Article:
11:57 19 May 2017
Internet telephony is clearly on the up. The much talked-about VoIP technology has grown into a game changer in the digital communication space, putting more power in the hands of a consumer. Let’s dig in and find out more about VoIP in general, how different it is from the plain old telephone service, and why it is the new force to be reckoned with.
There's no denying that telephones have become an integral part of our lives.
Since their discovery in the latter half of the 19th century, they have been a key mode of communication. However, it comes as a bit of surprise to learn that not many changes have happened in the conventional telephone system since it was introduced to mainstream use.
Of course, there have been some advances and improvements in call routing and switching technology, but generally speaking, the telephone technology that is in use today is more or less the same technology that was used when the telephone was discovered.
It’s time for a change though.
Luckily, the recent advances in digital networking and internet telephony have enabled us to look beyond the traditional options of telecommunications technology. And VoIP, acronym for Voice over Internet Protocol, is definitely one of the right steps taken in that direction.
Even though VoIP is still at a maturing stage stages, it is burgeoning into a robust technology that could completely transform the way we communicate with others. And, experts are in agreement too. They are quite positive about the real potential of VoIP and feel pretty optimistic that we are in for an interesting journey with Internet Telephony — particularly how it could pave way for a better future of the telecommunications industry.
Without further ado, let’s delve deep and look at what the VoIP technology is all about.
Think about all of the communication channels/devices you use today to stay connected with your family and friends.
If you are like the majority of homeowners in the UK, you likely have a landline telephone, a broadband internet connection, and a cell phone connection.
Don’t you think that’s simply too much equipment for a home? Of course, more equipment in turns means more money for the cost of services.
What if I told you that there was a way to unite all of these separate communication channels to make it much easier and faster to stay connected all the time no matter where you go?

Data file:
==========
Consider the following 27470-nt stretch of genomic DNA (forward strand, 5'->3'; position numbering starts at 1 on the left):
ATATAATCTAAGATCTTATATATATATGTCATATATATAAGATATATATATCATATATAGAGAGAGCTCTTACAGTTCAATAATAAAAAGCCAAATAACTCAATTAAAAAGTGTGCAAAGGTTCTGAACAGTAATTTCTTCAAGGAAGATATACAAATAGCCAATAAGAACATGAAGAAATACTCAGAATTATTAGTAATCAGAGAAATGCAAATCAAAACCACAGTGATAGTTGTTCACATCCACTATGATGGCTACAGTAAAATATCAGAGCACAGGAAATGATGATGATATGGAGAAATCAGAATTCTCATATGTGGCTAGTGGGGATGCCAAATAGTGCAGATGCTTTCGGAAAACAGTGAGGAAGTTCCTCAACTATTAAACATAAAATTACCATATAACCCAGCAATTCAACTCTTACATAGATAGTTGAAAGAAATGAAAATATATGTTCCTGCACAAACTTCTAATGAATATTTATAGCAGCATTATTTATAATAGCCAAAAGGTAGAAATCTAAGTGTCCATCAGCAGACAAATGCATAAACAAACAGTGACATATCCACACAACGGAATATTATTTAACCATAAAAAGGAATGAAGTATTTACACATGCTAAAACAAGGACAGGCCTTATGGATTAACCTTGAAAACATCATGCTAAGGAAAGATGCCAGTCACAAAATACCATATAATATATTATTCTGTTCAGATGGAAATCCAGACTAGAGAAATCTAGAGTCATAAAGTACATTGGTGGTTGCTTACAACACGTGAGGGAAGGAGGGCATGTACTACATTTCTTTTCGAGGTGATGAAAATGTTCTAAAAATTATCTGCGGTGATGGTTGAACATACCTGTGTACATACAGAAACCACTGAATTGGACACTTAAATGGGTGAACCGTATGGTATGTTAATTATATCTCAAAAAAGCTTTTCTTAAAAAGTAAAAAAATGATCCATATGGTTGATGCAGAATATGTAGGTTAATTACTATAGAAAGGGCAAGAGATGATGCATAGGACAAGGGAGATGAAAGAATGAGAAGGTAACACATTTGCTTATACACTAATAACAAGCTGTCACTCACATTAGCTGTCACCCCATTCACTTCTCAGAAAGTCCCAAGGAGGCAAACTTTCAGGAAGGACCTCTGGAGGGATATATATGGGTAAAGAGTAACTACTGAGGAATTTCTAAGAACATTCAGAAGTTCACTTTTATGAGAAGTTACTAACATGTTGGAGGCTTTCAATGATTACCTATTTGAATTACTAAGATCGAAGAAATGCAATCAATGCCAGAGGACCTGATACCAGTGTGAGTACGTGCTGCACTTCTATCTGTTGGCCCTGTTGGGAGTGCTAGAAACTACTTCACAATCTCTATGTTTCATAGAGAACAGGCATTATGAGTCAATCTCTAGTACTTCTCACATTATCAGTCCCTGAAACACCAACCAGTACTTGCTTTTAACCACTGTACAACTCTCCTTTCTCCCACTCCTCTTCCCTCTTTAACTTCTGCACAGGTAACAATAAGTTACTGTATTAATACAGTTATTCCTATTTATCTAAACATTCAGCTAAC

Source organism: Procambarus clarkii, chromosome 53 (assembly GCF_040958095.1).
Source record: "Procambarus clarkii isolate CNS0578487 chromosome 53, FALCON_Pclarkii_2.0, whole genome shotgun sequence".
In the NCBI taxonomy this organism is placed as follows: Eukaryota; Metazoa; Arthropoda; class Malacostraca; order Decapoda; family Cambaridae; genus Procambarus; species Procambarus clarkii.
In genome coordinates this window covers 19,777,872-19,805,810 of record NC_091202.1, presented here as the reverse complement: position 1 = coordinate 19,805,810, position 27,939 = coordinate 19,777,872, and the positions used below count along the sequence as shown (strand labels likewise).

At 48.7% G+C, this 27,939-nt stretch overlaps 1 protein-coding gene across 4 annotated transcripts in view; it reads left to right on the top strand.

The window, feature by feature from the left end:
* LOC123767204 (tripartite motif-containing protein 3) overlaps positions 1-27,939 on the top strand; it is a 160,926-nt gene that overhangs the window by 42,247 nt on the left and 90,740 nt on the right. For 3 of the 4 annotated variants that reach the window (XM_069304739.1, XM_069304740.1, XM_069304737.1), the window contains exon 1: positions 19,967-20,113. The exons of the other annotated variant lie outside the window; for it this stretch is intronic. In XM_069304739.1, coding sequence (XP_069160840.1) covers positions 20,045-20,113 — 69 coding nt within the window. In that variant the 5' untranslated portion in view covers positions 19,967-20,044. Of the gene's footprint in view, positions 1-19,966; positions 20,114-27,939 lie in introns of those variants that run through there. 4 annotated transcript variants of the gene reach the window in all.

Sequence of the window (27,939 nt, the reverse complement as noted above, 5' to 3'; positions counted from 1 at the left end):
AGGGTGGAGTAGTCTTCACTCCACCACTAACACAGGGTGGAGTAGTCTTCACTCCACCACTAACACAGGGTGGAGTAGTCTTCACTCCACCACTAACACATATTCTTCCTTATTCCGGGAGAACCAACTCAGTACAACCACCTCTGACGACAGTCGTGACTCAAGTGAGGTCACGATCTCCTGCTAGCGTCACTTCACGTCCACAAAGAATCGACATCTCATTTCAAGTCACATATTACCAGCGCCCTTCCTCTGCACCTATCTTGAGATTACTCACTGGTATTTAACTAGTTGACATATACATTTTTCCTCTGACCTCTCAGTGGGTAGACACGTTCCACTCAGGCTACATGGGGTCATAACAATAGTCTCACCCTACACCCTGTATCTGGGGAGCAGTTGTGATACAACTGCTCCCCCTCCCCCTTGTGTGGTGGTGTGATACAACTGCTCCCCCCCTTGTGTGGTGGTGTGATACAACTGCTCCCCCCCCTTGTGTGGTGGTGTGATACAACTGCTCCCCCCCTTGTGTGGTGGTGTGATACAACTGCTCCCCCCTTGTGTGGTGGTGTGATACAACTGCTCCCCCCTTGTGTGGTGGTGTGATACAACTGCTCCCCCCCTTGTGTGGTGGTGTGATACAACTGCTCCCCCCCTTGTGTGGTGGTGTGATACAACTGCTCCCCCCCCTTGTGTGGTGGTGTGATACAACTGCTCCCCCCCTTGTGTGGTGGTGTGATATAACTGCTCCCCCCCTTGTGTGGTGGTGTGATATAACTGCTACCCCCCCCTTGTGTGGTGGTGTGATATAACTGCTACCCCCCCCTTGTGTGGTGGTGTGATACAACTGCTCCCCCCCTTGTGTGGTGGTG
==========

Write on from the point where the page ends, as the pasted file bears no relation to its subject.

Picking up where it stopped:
Now you didn’t see that coming, did you?
This sort of a convergence is possible with Internet Telephony, which essentially covers the transmission of voice, video, data, and fax through the Internet. What’s driving this change is the VoIP technology and it's already proving to be a game changer.
VoIP represents a major change from the conventional method of making and handling calls. In this technology, telephone communications happen over the internet rather than a dedicated/conventional telephone network. It struggled to break into mainstream a couple of decades ago, but it is happening big time now. Many telecommunication companies are already transporting international calls using this technology. And there is a good chance that you know someone who uses a VoIP application daily.
Any conversation that uses VoIP begins just like any ordinary telephone conversation. However, the key difference between traditional telephone service and VoIP is the manner in which the voice signals are transmitted from one end to the other.
Broadly speaking, VoIP processes incoming analogue voice signals and converts them into digital signals that can be transported over the internet. This is, then, reassembled back to an audio signal at the other end.
Let’s consider voice conversations that happen over a telephone. What is called a typical physical line may not be used at all in the future when telephone calls are likely to be placed over the internet: your voice conversations are broken down into small bits called packets at the transmitting end and then repackaged into bigger packets at the receiving end to reproduce the original conversation.
This is how a VoIP call is transmitted from one phone to another.
To initiate a call using VoIP, your landline phone is hooked up to an analog adapter, which plugs into your router and helps it transport the voice signals to the internet. The adapter digitizes your voice by converting voice signals into small data packets which are transmitted to the call destination via the internet, no matter whether the person on the other end is using a conventional telephone service or a dedicated VoIP device.
Subsequently the packets carrying voice signals are encoded with basic information on how they should be arranged and decoded when they arrive at the destination. Upon successful arrival of the voice data packets at the destination, the encoded information is decoded and the packets are reassembled accordingly.
All of this happens in real time and that’s exactly how the person you’re calling hears your voice without any practical loss in quality.
If the latest consumer adoption reports are anything to go by, it is clear that VoIP is here to stay and is only going to get bigger.
There are many reasons why VoIP is becoming more and more popular of late, but a couple things stand out.
First, the cost of service. Placing calls over the internet is obviously a much more economical option than traditional voice communications that take place over a dedicated telephone line. What tilts the balance in VoIP’s favor is that it offers pretty much everything your landline phone does and more, but at a cheaper cost. Yes, with Voice over IP, you get to enjoy more flexibility and expanded set of features on top of the telephone communication service that you have right now and save half or more from the fees you usually pay. That’s why we think it wouldn’t be a surprise to see VoIP becoming more and more mainstream.